In an apparent dig at his former Beatle bandmate Paul McCartney, John Lennon sang: “The only thing you done was ‘Yesterday’… the sound you make is muzak to my ears,” that was in his 1971 song “How Do You Sleep.” It’s no secret that tension was running high between John and Paul in the years leading to The Beatles breakup in 1970. Tension continued in the years following the breakup. In the early 70s, the band endured a four-year legal battle that dissolved their contractual partnership. John and Paul never recorded together again.
Who was the musical genius behind The Beatles, John or Paul? Anyone familiar with the Beatle’s catalog will offer an opinion. I’m going to stay out of that debate but in the following entry I’ll show you what the Music Genome Project can tell us about John and Paul’s singing and songwriting styles. Let’s take a look…
For starters, Paul possesses the wider vocal range. His song “Helter Skelter” is a great place to hear him pushing the limits of his upper register. “Helter Skelter” has a hard rock approach, which is a bit of a departure for Paul because he usually sings with a smoother tone.
John tends to employ a gritty and slightly nasal vocal tone. You can hear John’s grit on the opening lines of the Lennon song “Don’t Let Me Down.” John was also more likely to alter his vocals with use of special effects like reverb and delay. You can hear these special effects on some of the psychedelic tunes like “I Am The Walrus” and “Lucy In The Sky With Diamonds.”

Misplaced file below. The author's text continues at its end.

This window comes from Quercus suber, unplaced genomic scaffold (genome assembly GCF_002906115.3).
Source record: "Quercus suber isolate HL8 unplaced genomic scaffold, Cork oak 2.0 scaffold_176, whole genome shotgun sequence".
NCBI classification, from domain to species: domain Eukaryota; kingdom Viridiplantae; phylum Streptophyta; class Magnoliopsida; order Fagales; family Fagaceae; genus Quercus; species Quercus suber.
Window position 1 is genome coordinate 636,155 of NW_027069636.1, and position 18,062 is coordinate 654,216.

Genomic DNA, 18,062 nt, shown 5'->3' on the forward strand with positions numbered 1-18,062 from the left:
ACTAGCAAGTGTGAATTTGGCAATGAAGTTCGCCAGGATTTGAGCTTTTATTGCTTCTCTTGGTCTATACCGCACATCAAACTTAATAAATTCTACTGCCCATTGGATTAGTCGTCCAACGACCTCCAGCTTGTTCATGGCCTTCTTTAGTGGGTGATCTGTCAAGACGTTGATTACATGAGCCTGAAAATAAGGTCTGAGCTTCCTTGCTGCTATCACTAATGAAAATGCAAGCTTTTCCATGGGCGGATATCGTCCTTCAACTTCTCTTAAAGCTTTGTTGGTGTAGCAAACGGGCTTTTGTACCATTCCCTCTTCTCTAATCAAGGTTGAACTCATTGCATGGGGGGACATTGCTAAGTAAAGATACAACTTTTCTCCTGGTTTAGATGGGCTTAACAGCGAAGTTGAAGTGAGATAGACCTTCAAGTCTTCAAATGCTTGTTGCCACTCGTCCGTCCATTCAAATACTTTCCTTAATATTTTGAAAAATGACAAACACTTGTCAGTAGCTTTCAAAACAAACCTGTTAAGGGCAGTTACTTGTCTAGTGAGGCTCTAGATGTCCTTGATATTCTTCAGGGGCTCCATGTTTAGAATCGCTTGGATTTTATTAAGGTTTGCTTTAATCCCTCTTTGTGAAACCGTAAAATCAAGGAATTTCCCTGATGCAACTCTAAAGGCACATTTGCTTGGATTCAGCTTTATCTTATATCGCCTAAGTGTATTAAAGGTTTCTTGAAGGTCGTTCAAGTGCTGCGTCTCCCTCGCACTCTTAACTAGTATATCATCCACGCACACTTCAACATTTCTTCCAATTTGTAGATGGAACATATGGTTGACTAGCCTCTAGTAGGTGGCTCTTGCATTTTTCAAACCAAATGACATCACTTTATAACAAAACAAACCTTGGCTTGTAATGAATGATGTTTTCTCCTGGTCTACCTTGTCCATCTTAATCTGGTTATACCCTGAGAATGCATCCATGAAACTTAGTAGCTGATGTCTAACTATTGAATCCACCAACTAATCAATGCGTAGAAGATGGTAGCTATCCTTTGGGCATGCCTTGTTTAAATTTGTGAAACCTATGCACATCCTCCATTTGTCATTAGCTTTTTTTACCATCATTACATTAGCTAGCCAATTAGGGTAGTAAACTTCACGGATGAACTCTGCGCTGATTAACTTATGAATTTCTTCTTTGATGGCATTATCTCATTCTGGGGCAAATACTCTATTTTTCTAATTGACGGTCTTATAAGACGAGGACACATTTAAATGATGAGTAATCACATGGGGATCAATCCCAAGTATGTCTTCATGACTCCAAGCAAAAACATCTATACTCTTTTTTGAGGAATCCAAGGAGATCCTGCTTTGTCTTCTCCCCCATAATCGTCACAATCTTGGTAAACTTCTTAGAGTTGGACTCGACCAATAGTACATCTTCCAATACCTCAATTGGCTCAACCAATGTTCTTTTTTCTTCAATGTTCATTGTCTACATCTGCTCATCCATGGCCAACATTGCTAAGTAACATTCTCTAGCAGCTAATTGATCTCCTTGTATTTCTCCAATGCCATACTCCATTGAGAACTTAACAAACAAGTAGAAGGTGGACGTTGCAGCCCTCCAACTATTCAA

Lyrically we can see some clear differences. John’s lyrics tend more towards the whimsical and abstract like “Strawberry Fields Forever,” while Paul’s show more of a propensity towards the sentimental love song, examples being “And I Love Her” and “Here, There and Everywhere.”
While Lennon and McCartney certainly both have a knack for melody, the Music Genome indicates that, on average, Paul’s melodies were a little more compositionally intricate. Paul’s song “Martha My Dear” is a great example of what we call a “through composed” melody, one that is built from a series of unique phrases, without repetition.
The Genome shows that John liked to use triple meters a bit more than Paul – rhythms grouped in threes. “Norwegian Wood” and “You’ve Got To Hide Your Love Away” are both Lennon songs in triple meter. Paul gravitates towards swinging eighth note rhythms, which you can hear on his songs “Michelle” and “Got To Get You Into My Life.”
We can see that John’s songs favor a rock aesthetic, featuring more electric guitar, more guitar riffs, and guitar distortion. John’s songs, on average, also feature more aggressive drumming. Paul more often uses acoustic orchestration: piano, acoustic guitar, horns and strings, “Eleanor Rigby” and “Martha My Dear” are two great examples.
So, what do you think? We’d love to hear where you fall in the great McCartney/Lennon debate!
Genomic differences aside, there’s no question that John and Paul were two of the most influential pop music songwriters ever. It’s truly mind boggling to consider that Lennon and McCartney were only ½ of The Beatles, a band that was blessed with yet another super talented songwriter, George Harrison… but that’s a topic for another day.